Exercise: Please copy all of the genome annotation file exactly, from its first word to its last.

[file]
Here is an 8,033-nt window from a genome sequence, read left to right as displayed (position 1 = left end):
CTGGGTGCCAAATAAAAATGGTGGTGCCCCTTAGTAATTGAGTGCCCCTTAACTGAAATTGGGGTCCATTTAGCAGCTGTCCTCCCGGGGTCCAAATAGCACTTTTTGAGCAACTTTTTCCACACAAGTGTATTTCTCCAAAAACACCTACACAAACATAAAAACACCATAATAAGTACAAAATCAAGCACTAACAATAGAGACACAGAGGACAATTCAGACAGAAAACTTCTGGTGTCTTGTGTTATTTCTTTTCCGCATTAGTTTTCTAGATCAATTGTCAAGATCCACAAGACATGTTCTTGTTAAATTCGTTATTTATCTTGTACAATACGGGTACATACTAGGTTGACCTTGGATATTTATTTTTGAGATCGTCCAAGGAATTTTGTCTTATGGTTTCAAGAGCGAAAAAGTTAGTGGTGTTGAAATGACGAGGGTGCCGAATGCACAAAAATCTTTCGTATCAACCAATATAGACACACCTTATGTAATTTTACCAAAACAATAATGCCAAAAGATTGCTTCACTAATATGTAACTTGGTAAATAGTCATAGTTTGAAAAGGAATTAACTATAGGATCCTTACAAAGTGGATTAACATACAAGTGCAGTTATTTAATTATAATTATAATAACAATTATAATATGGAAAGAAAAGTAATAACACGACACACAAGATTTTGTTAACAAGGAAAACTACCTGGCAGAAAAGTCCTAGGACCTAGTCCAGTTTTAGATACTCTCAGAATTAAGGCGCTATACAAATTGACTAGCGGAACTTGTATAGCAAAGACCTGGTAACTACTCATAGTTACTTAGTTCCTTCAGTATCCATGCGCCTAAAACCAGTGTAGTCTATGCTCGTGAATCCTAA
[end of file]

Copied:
Here is an 8,033-nt window from a genome sequence, read left to right as displayed (position 1 = left end):
CTGGGTGCCAAATAAAAATGGTGGTGCCCCTTAGTAATTGAGTGCCCCTTAACTGAAATTGGGGTCCATTTAGCAGCTGTCCTCCCGGGGTCCAAATAGCACTTTTTGAGCAACTTTTTCCACACAAGTGTATTTCTCCAAAAACACCTACACAAACATAAAAACACCATAATAAGTACAAAATCAAGCACTAACAATAGAGACACAGAGGACAATTCAGACAGAAAACTTCTGGTGTCTTGTGTTATTTCTTTTCCGCATTAGTTTTCTAGATCAATTGTCAAGATCCACAAGACATGTTCTTGTTAAATTCGTTATTTATCTTGTACAATACGGGTACATACTAGGTTGACCTTGGATATTTATTTTTGAGATCGTCCAAGGAATTTTGTCTTATGGTTTCAAGAGCGAAAAAGTTAGTGGTGTTGAAATGACGAGGGTGCCGAATGCACAAAAATCTTTCGTATCAACCAATATAGACACACCTTATGTAATTTTACCAAAACAATAATGCCAAAAGATTGCTTCACTAATATGTAACTTGGTAAATAGTCATAGTTTGAAAAGGAATTAACTATAGGATCCTTACAAAGTGGATTAACATACAAGTGCAGTTATTTAATTATAATTATAATAACAATTATAATATGGAAAGAAAAGTAATAACACGACACACAAGATTTTGTTAACAAGGAAAACTACCTGGCAGAAAAGTCCTAGGACCTAGTCCAGTTTTAGATACTCTCAGAATTAAGGCGCTATACAAATTGACTAGCGGAACTTGTATAGCAAAGACCTGGTAACTACTCATAGTTACTTAGTTCCTTCAGTATCCATGCGCCTAAAACCAGTGTAGTCTATGCTCGTGAATCCTAA